The multivalent carbohydrate binding properties of MVN dimers enable these proteins to network different glycosylated partners within Microcystis. Indeed, immunodetection of MVN in M. aeruginosa PCC7806 revealed that it specifically binds to at least one, possibly two different binding partners. As seen for the MVN dimer in E. coli, these high molecular weight multimers are stable even under denaturing SDS-PAGE conditions.
Lectin binding analyses and the shift observed in the LPS binding study indicate that at least one of these binding partners is located in the outer cell membrane of Microcystis and possibly represents the O-antigen of a LPS. Lectin binding analyses further indicate that the second binding partner may be situated in the sheath of Microcystis. The carbohydrate specificity of MVN revealed by the carbohydrate microarray strongly suggests that these binding partners possess carbohydrate residues containing α(1→2) linked mannose units. Lectin binding analysis indicates that a similar carbohydrate is recognized in vivo (Fig. 6). Localization and binding properties of MVN would thus enable the protein to network cells with the surrounding Microcystis sheath and in that way also to network cells within a colony. At the same time the carbohydrate binding character would allow a specific recognition of the same cell type (as determined by the carbohydrate composition of the cell sheath, see Fig. 6E and F) in a given mixture of cells. This would allow an aggregation of single Microcystis cells to colonies most probably also in field situations. The laboratory strain PCC7806 has lost its ability to form colonies in culture, although MVN was detectable in the cell surface fraction after subcellular fractionation (data not shown). Addition of the MVN protein to MVN-deficient Microcystis cells led to the formation of large aggregates of cells (Fig. 4C). We can therefore assume that the intraspecific cell–cell attachment of Microcystis cells is an in vivo function of MVN. Whether MVN is one of the major discriminating factors between different Microcystis morphotypes and possibly specific for M. aeruginosa has to be tested in field situations in future experiments. Even though MVN is most likely not the only factor that is important for Microcystis colony formation, several lines of evidence suggest that it fulfils all preconditions for a protein specifically linking Microcystis cells.
Relationship between MVN and microcystin
The basis of this study was the identification of a conserved nucleotide box upstream of the translational start points of the microcystin biosynthesis genes and the mvn gene (Fig. 1). Therefore, the aim of this study was to test whether this common feature has any functional consequences for the two putative partners and indicates a functional association of microcystin and MVN. The lack of microcystin seems to have different types of consequences on the expression and oligomerization of MVN, but also on the binding or expression of its heterologous binding partner(s). First, at low cell densities no MVN could be detected in the ΔmcyB mutant cells (Fig. 5D). Second, under a number of conditions, free dimeric forms and in some cases even monomeric forms of MVN were detected in the microcystin-free ΔmcyB and ΔmcyH mutants that were never seen in the wild-type strain PCC7806 (Fig. 5D and E). Third, external addition of microcystin could partly restore a high molecular weight multimer of MVN in the microcystin-free mcyH mutant under dark conditions (Fig. 5E). Nevertheless, the two oligomeric forms present in the wild type were also seen in the microcystin-free ΔmcyB mutant, in particular at high cell densities. These data allow the conclusion that microcystin has an impact on the expression of MVN and its binding partners.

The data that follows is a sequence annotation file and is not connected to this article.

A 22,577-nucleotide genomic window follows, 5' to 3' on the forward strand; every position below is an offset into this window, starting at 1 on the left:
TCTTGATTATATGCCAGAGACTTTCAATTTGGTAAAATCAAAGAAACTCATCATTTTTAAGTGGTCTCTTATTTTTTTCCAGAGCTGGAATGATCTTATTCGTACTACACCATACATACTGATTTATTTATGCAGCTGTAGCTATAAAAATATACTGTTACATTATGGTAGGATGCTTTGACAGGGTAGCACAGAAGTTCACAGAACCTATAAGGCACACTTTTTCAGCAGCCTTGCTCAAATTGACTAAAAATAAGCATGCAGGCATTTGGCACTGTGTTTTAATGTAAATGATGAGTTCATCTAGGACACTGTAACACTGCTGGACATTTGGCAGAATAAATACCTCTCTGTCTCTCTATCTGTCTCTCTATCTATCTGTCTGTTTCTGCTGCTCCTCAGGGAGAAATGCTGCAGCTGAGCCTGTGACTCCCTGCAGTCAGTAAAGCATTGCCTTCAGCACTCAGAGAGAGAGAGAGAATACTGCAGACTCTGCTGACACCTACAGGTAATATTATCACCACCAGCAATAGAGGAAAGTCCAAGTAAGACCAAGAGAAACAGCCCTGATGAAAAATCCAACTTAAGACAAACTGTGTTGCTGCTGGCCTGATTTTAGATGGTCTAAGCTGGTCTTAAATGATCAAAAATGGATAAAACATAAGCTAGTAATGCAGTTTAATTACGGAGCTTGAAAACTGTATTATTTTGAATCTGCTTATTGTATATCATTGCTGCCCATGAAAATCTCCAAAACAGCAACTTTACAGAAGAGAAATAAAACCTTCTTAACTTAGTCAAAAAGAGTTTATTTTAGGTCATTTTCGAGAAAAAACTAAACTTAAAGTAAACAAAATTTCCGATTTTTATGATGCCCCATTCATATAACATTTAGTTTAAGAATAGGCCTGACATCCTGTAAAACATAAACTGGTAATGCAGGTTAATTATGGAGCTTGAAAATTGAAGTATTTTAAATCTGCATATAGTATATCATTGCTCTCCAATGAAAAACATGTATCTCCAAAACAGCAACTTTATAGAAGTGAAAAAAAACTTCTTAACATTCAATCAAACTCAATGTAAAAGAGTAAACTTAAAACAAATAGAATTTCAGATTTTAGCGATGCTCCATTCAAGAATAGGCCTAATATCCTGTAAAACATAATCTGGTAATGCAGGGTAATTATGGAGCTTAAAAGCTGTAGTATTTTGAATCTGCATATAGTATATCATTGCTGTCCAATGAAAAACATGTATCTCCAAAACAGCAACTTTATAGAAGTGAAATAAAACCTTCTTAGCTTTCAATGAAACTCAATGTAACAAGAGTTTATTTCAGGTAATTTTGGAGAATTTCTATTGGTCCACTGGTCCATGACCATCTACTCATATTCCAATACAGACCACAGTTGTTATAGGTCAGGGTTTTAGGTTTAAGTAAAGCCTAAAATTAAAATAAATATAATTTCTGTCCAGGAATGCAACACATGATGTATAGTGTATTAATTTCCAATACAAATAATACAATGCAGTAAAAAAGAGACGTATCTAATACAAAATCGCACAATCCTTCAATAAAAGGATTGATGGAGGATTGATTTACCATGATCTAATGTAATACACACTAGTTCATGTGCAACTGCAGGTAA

Microcystin is not essential, however, for the MVN expression, therefore, other factors might act synergistically on the protein. The nature of the correlation between microcystin and MVN and the role of the putative microcystin exporter McyH remain elusive and need more thorough investigation in the future. One possibility of an interaction is that microcystin is accepted as a signal and in that way influences the expression of both MVN and its binding partners. This hypothesis is supported by the increased expression of a multimeric MVN form observed after addition of microcystin to the ΔmcyH mutant cells. However, this effect was only seen under dark conditions (Fig. 5E). Lectins are characteristic targets of intercellular signals in bacteria that grow in biofilms on solid surfaces. The Pseudomonas lectins PA-IL and PA-IIL are controlled by two types of acyl-homoserine lactones (AHLs) (Winzer et al., 2000). Another possibility would be a direct structural interaction of MVN and microcystin. Microcystins could well be an integral part of a network between LPS and lectins on the cell surface. Together, MVN and microcystin could determine the properties of the outer cell membrane of Microcystis. Both factors may be involved in self- and non-self-recognition of Microcystis cells. These different possibilities of interactions do not necessarily exclude each other. In any case, microcystin would have an impact on Microcystis colony formation and would significantly contribute to the success of Microcystis in the field.
Cyanobacterial strains and culturing